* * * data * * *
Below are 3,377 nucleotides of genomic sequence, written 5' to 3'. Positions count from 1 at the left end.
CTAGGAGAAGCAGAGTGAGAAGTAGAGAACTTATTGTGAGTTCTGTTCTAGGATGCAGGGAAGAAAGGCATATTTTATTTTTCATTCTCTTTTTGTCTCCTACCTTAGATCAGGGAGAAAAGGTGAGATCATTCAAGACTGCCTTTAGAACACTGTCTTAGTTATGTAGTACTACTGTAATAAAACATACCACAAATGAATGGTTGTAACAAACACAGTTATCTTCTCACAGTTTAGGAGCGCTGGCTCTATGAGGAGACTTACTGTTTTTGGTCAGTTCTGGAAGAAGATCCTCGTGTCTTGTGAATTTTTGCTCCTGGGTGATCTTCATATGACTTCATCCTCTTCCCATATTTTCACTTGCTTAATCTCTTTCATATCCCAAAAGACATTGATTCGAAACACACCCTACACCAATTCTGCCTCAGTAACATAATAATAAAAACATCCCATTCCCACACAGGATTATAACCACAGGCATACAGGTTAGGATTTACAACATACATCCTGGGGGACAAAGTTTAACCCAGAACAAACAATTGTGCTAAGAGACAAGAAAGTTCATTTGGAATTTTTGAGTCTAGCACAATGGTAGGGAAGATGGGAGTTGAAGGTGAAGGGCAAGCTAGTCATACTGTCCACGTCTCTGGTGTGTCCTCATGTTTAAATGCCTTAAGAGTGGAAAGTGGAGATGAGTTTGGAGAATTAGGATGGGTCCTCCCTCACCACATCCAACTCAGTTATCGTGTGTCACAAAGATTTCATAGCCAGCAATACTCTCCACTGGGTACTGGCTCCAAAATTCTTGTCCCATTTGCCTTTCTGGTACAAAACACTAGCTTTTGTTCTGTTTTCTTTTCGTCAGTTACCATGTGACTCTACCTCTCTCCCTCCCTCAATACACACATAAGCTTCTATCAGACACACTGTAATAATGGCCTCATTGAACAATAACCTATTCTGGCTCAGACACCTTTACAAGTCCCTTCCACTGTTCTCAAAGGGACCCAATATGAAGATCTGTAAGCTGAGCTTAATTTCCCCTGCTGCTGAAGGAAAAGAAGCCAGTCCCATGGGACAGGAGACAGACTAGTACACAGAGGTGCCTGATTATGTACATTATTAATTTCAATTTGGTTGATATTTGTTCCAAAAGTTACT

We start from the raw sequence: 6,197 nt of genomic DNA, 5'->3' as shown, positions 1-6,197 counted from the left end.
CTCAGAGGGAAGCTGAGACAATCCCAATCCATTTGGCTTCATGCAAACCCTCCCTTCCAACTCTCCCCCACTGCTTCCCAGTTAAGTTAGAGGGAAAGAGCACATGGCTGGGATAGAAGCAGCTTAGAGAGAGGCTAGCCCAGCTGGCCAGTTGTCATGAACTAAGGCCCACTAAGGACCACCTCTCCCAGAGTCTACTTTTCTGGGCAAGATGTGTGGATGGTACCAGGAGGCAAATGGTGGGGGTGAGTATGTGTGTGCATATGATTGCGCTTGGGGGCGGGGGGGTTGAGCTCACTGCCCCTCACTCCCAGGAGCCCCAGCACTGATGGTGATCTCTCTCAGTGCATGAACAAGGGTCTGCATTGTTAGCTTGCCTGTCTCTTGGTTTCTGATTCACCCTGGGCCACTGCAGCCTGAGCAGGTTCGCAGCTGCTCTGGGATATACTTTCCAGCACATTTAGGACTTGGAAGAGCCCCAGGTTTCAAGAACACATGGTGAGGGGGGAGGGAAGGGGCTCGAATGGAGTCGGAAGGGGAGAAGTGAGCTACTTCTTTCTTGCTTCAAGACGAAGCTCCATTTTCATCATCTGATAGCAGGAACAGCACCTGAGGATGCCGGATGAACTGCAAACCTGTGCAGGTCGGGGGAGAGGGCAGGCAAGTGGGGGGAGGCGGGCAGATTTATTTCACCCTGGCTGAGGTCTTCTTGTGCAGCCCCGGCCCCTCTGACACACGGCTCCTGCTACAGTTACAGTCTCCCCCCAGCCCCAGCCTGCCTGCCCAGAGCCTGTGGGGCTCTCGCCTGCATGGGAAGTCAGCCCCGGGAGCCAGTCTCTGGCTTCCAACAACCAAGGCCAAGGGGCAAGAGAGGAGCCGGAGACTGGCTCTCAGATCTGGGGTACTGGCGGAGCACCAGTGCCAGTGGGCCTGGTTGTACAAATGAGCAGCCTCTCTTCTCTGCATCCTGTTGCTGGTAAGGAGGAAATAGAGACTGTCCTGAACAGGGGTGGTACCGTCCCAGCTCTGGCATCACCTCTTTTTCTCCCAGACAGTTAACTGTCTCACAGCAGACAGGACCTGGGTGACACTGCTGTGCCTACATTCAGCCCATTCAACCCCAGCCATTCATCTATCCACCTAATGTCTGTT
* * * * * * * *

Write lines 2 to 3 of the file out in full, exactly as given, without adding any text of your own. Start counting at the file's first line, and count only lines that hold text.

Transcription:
CTAGGAGAAGCAGAGTGAGAAGTAGAGAACTTATTGTGAGTTCTGTTCTAGGATGCAGGGAAGAAAGGCATATTTTATTTTTCATTCTCTTTTTGTCTCCTACCTTAGATCAGGGAGAAAAGGTGAGATCATTCAAGACTGCCTTTAGAACACTGTCTTAGTTATGTAGTACTACTGTAATAAAACATACCACAAATGAATGGTTGTAACAAACACAGTTATCTTCTCACAGTTTAGGAGCGCTGGCTCTATGAGGAGACTTACTGTTTTTGGTCAGTTCTGGAAGAAGATCCTCGTGTCTTGTGAATTTTTGCTCCTGGGTGATCTTCATATGACTTCATCCTCTTCCCATATTTTCACTTGCTTAATCTCTTTCATATCCCAAAAGACATTGATTCGAAACACACCCTACACCAATTCTGCCTCAGTAACATAATAATAAAAACATCCCATTCCCACACAGGATTATAACCACAGGCATACAGGTTAGGATTTACAACATACATCCTGGGGGACAAAGTTTAACCCAGAACAAACAATTGTGCTAAGAGACAAGAAAGTTCATTTGGAATTTTTGAGTCTAGCACAATGGTAGGGAAGATGGGAGTTGAAGGTGAAGGGCAAGCTAGTCATACTGTCCACGTCTCTGGTGTGTCCTCATGTTTAAATGCCTTAAGAGTGGAAAGTGGAGATGAGTTTGGAGAATTAGGATGGGTCCTCCCTCACCACATCCAACTCAGTTATCGTGTGTCACAAAGATTTCATAGCCAGCAATACTCTCCACTGGGTACTGGCTCCAAAATTCTTGTCCCATTTGCCTTTCTGGTACAAAACACTAGCTTTTGTTCTGTTTTCTTTTCGTCAGTTACCATGTGACTCTACCTCTCTCCCTCCCTCAATACACACATAAGCTTCTATCAGACACACTGTAATAATGGCCTCATTGAACAATAACCTATTCTGGCTCAGACACCTTTACAAGTCCCTTCCACTGTTCTCAAAGGGACCCAATATGAAGATCTGTAAGCTGAGCTTAATTTCCCCTGCTGCTGAAGGAAAAGAAGCCAGTCCCATGGGACAGGAGACAGACTAGTACACAGAGGTGCCTGATTATGTACATTATTAATTTCAATTTGGTTGATATTTGTTCCAAAAGTTACT

We start from the raw sequence: 6,197 nt of genomic DNA, 5'->3' as shown, positions 1-6,197 counted from the left end.